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Characteristics of a Problem As Ideas

Smaller sets are manageable – whether they are people, projects or things. We’re able to see them in their entirety. We understand the dynamics, processes, resources and forces involved. And we have a greater and more intimate control over the smaller sets.

A trip is seemingly shorter and manageable when frequent stops are part of the journey.

When problems arise, they often present themselves as a complex cacophony of stuff that must be timely addressed and resolved. To navigate through a problem, we need to first understand the territory that makes up a problem, then begin to look at the individual characteristics of the problem to generate solutions.
When problems arise, any of the following characteristics are creating the problem:
1. Situational Disconnect -An unclear understanding of the situation or context. This is often caused by a lack of information available on the situation either by an unclear and incomplete briefing, or an ineffective communicator. Questions to ask:

  • Did I fully understand the requirements for this situation or solution requested?
  • Was the best solution created?
  • Did we overlook anything in the original strategy?

2. Multiple Variables – Complex sets of items are at play, resulting in a greater probability of having a variable overlooked. This could be components within the problem itself, or the forces at play such as people and decisions. We often hear “There’s too many cooks in the kitchen” when too many decision-makers have their hands in a project. Questions to ask:

  • What variables are connected to this problem?
  • What variables are at play in this situation?
  • What is the level of accountability and quality control over each variable?
  • Which variable can we eliminate?

3. Non-Relational – Connectivity and relational tensions are being created. The variables are not relating in a desired fashion. Sometimes this is caused by different departments or individuals implementing their part of the solution without considering the task as a whole. Questions to ask:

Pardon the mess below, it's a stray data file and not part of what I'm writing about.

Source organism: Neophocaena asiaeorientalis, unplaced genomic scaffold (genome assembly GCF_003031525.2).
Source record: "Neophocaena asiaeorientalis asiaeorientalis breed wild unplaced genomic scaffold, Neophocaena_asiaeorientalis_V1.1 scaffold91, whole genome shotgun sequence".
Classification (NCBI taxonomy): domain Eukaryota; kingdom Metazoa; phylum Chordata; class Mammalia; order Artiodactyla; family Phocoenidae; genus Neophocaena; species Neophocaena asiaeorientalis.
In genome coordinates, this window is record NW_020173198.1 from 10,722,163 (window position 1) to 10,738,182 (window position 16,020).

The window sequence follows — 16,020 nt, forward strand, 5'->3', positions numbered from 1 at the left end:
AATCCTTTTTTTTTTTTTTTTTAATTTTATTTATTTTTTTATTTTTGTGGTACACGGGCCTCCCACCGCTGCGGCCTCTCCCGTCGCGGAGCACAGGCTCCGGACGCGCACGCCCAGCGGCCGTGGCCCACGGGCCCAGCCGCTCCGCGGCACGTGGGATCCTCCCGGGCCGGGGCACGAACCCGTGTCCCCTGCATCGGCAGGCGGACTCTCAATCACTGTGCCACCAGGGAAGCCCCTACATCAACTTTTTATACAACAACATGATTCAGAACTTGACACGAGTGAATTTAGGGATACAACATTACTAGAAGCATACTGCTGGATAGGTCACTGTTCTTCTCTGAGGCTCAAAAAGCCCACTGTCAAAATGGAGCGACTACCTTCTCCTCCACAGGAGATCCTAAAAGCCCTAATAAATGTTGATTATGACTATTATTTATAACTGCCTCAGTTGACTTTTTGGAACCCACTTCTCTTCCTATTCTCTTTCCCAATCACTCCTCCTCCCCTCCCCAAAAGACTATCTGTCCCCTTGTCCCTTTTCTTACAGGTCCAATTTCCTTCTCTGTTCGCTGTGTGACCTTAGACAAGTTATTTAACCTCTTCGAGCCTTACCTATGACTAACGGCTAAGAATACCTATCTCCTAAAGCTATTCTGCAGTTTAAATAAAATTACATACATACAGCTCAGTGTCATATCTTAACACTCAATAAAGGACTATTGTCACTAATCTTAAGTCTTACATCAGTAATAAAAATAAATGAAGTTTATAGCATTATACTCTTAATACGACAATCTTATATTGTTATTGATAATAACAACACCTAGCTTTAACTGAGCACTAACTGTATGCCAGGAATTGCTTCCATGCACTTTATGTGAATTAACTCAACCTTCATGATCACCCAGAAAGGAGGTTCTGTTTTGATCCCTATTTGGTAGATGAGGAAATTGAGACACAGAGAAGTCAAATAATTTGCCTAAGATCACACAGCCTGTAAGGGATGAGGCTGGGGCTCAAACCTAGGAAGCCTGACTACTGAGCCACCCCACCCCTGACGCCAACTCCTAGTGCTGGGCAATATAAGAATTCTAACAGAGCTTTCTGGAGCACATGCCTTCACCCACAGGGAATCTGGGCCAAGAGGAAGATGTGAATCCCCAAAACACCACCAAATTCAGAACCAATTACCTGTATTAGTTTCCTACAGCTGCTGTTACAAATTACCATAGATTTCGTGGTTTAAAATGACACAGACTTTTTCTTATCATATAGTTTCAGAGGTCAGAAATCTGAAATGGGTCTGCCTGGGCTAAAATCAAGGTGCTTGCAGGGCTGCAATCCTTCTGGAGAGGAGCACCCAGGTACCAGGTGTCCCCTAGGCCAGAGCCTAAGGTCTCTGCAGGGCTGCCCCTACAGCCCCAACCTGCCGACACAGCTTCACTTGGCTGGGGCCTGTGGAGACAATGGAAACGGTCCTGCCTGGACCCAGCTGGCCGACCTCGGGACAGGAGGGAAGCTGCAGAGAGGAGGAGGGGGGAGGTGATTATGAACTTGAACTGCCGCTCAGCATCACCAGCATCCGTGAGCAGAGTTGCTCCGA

• What are the relationships between the variables at question?
  • Was there a specific relationships that lead to this problem?
  • Can the relationships be improved?
  • Who was involved?
  • How was communication handled?

4. Fluid – Time dependent, whether it is an actual time, a phase, a season, or a step. A problem cannot be solved at the same location in time that it was created. Problems are extremely dynamic, often solutions are outdated if not immediately implemented. Questions to ask:

  • Is this problem a result of irrelevance?
  • Are we taking into account time as we look for a solution?
  • Are we taking too long to implement our solutions?
  • Are the variables, such as technology, outdated when the solution is implemented?

5. Multiple Goals – The presence of several goals. When the Ideal Final Result (IFR) is not clearly defined, by default and assumption multiple goals are created whether intended or not. The goals may be in contrast to one another, creating a pull in direction.  Questions to ask:

  • Did the attempt to reach several goals lead to this problem?
  • Did we clearly define all the goals?
  • Are we attempting to reach too many goals at once?
  • Will creating a separate solution for the different goals eliminate the problem?

Takeaway: By pulling apart the different components that make up a problem, you’re able to devote a greater level of focus and attention on each aspect of the problem.
Application: For the Entrepreneur – by exposing and understanding the problem areas of a product or service, a better solution can be developed that leverages the faults of the previous generation of the product/service as a Unique Selling Point (USP) or Differentiating factor.
Ref: Adapted from the work of Dietrich Dörner, which was later built upon by Joachim Funke.

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